His death was announced Monday by the Pro Football Hall of Fame. Details were not disclosed.
The Eagles are saddened to learn of the passing of Hall of Fame wide receiver Tommy McDonald. pic.twitter.com/MtRu54Oq48— Philadelphia Eagles (@Eagles) September 24, 2018
McDonald was a two-time All-American from Oklahoma who played 12 NFL seasons for five teams and was a six-time Pro Bowl selection. When he retired in 1968, he ranked second in league history in touchdown catches, fourth in yards receiving and sixth in receptions.
But the 5-foot-7, 175-pound McDonald had to wait 30 years before becoming the smallest player inducted into the Pro Football Hall of Fame.
"Oh, baby!" McDonald shouted in Canton, Ohio on Aug. 1, 1998. "Do I look excited, like I just won the lottery or the jackpot? Yes! I'm in the Hall of Fame!"
His induction speech was equal parts hysterics and histrionics. McDonald told jokes and tossed his 25-pound bronze bust in the air. He pulled out a radio and danced to disco music - all on the steps of the hallowed hall.
"Tommy McDonald lived life like he played the game of football. He was charismatic, passionate and had fun," Hall of Fame President and CEO David Baker said. "He was such a character. Heaven is a happier place today."
In seven seasons with Philadelphia, the durable McDonald had 287 receptions for 5,499 yards, with a per-catch average of 19.2 yards. He had 66 touchdowns in 88 games, and No. 25 went to the Pro Bowl five straight seasons (1959-63).
He was traded to Dallas in 1964 and traded the next season to the Los Angeles Rams. Determined to show he could still be a force in the league, McDonald had a solid season with a career-best 67 receptions for 1,036 yards and nine TDs and earned another trip to the Pro Bowl.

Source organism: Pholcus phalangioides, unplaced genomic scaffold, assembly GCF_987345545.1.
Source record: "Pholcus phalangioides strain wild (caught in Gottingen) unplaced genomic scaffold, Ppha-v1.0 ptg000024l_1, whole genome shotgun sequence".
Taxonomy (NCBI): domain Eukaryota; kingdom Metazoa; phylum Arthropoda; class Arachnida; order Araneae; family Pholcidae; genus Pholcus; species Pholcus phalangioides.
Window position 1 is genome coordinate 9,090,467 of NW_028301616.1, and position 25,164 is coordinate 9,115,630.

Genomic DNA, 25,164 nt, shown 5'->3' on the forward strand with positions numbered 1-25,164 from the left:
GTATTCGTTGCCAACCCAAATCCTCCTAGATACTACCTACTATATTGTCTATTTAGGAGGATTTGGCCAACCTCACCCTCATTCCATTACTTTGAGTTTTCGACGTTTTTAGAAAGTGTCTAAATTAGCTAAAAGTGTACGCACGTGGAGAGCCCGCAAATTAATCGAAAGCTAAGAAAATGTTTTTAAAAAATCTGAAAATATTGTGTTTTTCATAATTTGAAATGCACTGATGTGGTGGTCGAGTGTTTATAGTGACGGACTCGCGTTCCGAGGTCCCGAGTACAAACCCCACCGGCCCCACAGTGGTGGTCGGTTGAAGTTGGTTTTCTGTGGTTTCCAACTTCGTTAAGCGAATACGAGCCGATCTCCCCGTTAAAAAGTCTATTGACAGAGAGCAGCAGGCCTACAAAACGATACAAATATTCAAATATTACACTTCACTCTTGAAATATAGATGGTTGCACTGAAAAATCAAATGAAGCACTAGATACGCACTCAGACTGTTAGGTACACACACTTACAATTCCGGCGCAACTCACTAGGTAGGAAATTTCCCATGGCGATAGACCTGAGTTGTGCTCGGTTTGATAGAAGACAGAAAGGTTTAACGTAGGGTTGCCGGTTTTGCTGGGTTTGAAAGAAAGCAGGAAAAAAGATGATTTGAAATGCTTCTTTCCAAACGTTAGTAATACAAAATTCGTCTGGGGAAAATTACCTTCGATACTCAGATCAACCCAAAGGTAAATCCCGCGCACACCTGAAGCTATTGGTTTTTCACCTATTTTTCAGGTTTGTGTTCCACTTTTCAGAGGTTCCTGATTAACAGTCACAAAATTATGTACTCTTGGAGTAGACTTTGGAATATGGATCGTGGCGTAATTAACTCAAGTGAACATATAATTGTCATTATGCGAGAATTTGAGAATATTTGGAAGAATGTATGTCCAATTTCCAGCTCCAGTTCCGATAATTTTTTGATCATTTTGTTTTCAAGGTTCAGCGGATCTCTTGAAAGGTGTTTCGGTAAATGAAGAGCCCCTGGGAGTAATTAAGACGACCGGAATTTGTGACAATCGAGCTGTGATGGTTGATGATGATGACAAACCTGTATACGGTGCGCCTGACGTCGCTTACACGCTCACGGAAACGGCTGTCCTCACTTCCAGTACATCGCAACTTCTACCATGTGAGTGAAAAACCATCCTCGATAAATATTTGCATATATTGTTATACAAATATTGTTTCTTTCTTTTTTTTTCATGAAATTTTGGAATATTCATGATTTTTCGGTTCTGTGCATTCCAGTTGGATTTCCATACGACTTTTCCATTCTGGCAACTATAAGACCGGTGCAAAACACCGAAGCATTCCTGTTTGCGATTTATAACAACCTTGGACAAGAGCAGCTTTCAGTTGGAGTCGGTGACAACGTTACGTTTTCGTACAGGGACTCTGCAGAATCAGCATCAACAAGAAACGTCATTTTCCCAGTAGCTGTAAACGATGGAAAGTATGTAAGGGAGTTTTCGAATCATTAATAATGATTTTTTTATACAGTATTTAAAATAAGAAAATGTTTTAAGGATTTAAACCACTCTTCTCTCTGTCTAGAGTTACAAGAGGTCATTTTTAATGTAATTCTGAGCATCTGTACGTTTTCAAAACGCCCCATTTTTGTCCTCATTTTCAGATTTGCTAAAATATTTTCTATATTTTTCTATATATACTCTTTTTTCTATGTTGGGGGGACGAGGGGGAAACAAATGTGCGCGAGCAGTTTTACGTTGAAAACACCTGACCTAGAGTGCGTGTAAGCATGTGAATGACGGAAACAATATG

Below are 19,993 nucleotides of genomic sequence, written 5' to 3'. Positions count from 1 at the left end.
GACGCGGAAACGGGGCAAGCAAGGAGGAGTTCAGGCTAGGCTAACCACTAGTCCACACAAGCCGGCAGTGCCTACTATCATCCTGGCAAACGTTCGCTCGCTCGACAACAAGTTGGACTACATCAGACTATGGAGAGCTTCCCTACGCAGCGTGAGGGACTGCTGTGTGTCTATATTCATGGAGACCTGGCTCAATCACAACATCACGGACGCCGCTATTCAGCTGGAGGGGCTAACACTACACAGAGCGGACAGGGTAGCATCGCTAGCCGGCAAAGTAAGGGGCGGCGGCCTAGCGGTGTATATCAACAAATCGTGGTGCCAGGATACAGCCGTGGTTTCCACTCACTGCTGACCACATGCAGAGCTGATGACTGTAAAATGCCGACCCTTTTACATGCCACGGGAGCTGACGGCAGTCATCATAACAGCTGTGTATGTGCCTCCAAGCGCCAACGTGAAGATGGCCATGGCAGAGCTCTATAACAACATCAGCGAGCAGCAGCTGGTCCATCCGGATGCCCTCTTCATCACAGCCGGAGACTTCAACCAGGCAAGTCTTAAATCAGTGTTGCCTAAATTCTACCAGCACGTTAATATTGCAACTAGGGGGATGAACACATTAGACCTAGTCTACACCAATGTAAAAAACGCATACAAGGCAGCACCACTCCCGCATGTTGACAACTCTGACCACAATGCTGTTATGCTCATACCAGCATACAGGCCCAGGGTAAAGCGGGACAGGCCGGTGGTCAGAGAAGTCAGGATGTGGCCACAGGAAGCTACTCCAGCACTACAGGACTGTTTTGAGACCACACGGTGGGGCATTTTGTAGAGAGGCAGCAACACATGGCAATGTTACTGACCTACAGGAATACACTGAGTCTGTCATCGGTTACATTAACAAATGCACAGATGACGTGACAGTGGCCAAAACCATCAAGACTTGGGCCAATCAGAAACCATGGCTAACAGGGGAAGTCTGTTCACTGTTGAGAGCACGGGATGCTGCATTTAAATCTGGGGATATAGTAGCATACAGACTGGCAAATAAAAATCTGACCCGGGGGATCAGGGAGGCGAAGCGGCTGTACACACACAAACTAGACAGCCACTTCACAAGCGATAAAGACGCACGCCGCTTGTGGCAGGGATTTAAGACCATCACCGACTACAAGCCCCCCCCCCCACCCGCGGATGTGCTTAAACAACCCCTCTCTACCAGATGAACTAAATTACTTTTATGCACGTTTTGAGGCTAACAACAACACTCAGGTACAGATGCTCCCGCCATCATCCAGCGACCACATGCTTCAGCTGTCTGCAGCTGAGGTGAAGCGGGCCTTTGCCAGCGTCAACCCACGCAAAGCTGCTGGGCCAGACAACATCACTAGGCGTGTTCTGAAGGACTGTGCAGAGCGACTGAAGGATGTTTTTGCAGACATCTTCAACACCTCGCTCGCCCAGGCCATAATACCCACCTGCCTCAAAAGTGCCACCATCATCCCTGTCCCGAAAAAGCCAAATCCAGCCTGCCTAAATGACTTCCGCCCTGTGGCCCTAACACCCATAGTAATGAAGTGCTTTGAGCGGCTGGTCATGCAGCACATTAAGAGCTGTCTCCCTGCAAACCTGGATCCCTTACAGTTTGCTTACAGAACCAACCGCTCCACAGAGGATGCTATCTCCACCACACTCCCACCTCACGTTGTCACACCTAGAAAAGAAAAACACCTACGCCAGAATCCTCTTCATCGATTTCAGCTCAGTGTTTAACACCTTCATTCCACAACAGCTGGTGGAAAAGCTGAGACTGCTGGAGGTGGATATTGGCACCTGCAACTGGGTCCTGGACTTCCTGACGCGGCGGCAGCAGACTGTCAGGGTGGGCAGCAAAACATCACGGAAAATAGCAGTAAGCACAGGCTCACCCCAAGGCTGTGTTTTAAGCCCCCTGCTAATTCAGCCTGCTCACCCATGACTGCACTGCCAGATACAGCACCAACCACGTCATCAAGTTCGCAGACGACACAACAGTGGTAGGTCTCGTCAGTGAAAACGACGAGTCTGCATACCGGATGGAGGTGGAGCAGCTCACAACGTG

A running back at Oklahoma under Bud Wilkinson, McDonald was an All-American in 1955 and 1956. He never experienced a loss with the Sooners, winning 31 straight games, part of Oklahoma's 47-game run.
In 1956, McDonald finished third in the Heisman Trophy voting behind Paul Hornung of Notre Dame and Johnny Majors of Tennessee.
Amid rumblings he was too small to play in the NFL, the Eagles drafted McDonald in the third round in 1957.
He was used primarily on punts and kick returns early his rookie season, before being inserted as a flanker against the Washington Redskins midway through the year. McDonald scored two touchdowns, including a 61-yarder that late NFL commissioner Bert Bell reportedly called, "One of the greatest catches I have ever seen in pro football."
McDonald and Van Brocklin proved a formidable pair for the Eagles. They combined for one of the most memorable touchdowns in franchise history, a 35-yard touchdown reception on a frigid afternoon that helped the Eagles to a 17-13 win over Vince Lombardi's Green Bay Packers in the 1960 NFL title game at Franklin Field. It was the team's third championship and the only championship game a Lombardi-coached team lost.
"You can't go any higher," McDonald said in 2005 as the Eagles prepped for their most recent Super Bowl appearance. "We were at the top of the hill looking down yelling, 'Hello! Nobody expected us to be here.'"
The next season, McDonald set a franchise record with seven catches for 237 yards receiving in a game against the Giants and went on to finish with 64 receptions for a league-leading 1,144 yards and 13 touchdowns.
Born in New Mexico, McDonald's family moved from the small town of Roy to Albuquerque before his sophomore year in high school. He developed into a three-sport athlete in football, basketball and track.
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